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NC native James Ijames won a Pulitzer Prize for 'Fat Ham,' a play set at a barbecue

A screenshot from the trailer for "Fat Ham" shows people celebrating at a barbecue.
Wilma Theater
A screenshot from the trailer for "Fat Ham" shows people celebrating at a barbecue.

James Ijames knew that the Pulitzer Prizes would be announced on May 9, but he didn’t check to see if he won. Instead, he busied himself in his office at Villanova University, catching up on work that he hadn’t yet completed for the semester.

Then his phone started buzzing.

“And it was a co-worker of mine calling to say, ‘Hey, you won this really big prize,’” he said. “And I called my mom and my aunt and my uncles and my grandmother. And then it was just like everywhere. It was so fast.”

Ijames, 41, a native of Bessemer City, won the 2022 Pulitzer Prize for drama for his play "Fat Ham," an interpretation of "Hamlet" that is set at a North Carolina barbecue.

“So, in the original play, in Shakespeare’s 'Hamlet,' the ghost of Hamlet’s father comes in and says, your uncle killed me. So, I want you to seek revenge for me,” he said.

"Fat Ham" presents the same sort of scenario: “The father has passed recently, and the uncle is now sort of like in the house. My Hamlet, his name is Juicy, is trying to get to the bottom of it and decide whether or not he wants to go through it or not.”

Ijames graduated from Hunter Huss High School in 1999. He went on to receive a bachelor of arts in drama from Morehouse College in Atlanta, and then a master of fine arts in acting from Temple University in Philadelphia.

He said that his time growing up in Bessemer City has had a significant influence on his work as a playwright.

“It had a big influence, and I come from a really big family, you know, everyone talking at the same time, so I was sort of always surrounded by a lot of exciting stories,” he said. “In the South, when we talk to each other, there’s just like a music in the way that we speak. So that’s always in everything that I write. Even when I’m not writing about the South, I can’t really get away from it.”

However, "Fat Ham" is the first play Ijames has written that is set in the South.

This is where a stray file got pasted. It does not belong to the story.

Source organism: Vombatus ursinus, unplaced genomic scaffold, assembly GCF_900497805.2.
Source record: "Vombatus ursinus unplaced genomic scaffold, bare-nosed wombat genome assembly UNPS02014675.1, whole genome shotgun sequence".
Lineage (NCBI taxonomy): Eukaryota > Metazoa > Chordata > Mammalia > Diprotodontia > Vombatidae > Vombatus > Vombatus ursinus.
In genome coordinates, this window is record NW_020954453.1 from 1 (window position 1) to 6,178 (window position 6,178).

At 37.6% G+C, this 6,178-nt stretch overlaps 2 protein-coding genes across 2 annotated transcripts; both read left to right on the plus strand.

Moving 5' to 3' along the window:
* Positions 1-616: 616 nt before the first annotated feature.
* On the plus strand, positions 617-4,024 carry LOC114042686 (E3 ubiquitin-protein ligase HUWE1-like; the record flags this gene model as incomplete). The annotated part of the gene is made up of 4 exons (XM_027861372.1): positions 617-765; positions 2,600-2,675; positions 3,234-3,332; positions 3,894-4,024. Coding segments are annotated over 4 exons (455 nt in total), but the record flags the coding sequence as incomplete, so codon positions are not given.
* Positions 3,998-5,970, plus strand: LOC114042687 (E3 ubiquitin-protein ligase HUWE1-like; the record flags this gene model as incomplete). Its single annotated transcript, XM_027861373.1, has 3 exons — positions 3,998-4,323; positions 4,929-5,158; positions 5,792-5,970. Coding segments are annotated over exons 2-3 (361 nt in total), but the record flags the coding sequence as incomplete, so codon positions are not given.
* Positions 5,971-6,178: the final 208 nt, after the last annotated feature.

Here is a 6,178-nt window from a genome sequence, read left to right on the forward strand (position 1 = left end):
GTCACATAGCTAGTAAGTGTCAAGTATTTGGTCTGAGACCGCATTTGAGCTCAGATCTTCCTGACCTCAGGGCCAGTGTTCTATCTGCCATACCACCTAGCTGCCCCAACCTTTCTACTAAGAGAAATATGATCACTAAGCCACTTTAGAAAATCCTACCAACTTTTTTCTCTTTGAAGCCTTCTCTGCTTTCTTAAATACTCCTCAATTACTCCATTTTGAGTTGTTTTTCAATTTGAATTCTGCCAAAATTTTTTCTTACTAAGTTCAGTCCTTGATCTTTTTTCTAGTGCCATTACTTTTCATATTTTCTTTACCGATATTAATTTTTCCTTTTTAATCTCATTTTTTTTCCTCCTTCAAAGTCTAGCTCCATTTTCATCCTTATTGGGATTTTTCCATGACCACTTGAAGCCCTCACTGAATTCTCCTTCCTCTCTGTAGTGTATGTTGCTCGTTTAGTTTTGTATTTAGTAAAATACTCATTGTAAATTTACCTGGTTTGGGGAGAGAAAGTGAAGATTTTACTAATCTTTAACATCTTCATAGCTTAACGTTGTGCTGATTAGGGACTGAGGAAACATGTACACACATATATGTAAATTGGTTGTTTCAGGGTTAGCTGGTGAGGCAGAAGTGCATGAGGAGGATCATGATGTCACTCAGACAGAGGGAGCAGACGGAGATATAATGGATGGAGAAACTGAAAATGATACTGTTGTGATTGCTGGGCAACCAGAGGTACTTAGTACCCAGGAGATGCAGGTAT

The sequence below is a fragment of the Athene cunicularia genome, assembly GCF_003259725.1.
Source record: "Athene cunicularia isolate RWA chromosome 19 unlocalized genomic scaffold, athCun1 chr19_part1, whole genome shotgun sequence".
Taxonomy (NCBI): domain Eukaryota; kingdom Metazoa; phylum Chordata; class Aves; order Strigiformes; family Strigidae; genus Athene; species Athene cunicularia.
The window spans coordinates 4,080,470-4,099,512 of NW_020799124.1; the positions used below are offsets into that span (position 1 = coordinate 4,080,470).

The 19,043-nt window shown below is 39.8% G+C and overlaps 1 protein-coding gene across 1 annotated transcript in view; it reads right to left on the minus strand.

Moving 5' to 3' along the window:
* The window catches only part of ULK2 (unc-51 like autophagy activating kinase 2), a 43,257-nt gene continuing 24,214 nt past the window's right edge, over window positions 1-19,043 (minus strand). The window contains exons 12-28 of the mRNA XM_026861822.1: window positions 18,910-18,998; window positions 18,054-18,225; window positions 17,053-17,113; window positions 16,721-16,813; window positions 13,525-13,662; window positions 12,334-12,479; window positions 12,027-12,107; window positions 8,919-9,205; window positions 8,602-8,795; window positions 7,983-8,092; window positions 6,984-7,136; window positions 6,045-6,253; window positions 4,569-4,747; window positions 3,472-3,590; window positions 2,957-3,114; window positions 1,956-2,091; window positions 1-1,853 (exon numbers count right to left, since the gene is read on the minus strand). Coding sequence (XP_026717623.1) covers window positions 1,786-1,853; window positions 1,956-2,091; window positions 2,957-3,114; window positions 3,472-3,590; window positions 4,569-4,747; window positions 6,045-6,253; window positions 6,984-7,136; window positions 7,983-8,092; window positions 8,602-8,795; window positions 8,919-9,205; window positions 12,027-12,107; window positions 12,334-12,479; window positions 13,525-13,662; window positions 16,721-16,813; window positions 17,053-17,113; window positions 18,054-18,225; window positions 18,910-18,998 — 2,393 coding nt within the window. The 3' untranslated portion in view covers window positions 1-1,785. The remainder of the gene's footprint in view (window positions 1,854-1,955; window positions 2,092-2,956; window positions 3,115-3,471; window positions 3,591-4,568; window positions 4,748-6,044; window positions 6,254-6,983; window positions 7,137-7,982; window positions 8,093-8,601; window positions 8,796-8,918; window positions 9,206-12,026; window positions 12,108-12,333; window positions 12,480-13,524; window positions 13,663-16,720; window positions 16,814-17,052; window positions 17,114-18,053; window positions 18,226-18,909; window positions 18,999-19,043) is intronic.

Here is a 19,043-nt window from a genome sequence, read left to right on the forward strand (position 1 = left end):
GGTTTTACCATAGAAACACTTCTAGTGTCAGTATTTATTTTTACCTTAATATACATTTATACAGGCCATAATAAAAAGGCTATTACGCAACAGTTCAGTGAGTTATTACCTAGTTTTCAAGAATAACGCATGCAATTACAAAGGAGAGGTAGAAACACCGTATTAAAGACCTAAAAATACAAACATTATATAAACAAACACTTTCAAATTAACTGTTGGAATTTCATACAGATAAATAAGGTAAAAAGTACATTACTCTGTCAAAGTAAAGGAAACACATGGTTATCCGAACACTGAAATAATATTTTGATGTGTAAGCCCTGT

He said that while the play is comedic, he wanted to make sure he represented where he comes from “with love and appreciation, because sometimes, we get to be the butt of jokes. … It’s a funny play, but it’s not making fun of the people.”

As far what he’s working on now, Ijames just finished a commission for the Manhattan Theater Club, and he’s also working as a writer for a musical.

Going forward, he said he wants to continue writing and teaching. During the pandemic, he started to do a bit of TV writing, and he hopes to do more of that in the future.

He also would like to at some point take a break. He says he went right back to work after learning he had won the Pulitzer Prize, something that is typical for him.

“I’ve been like going, going going since college, so I’m also looking forward to maybe like resting a little bit, not feeling like I have to fill every corner of my year with work,” he said. “I haven’t really had a chance to celebrate it. And I should celebrate it.”

He said that he feels the win is a chance for him to make the people who helped raise him proud.

“I think for me, it’s you know, it’s a prize that is given from writers to writers. The people who were picking that prize were not all people who wrote plays. There were people who made news journalism and people who write novels and poetry,” he said. “There is something about being honored by the whole writing community that feels really special. Like talking to (The Gazette) and knowing that this will in the newspaper of my home, I was really touched by that, because I love where I come from, and I get to come home a good bit, but I miss it.”

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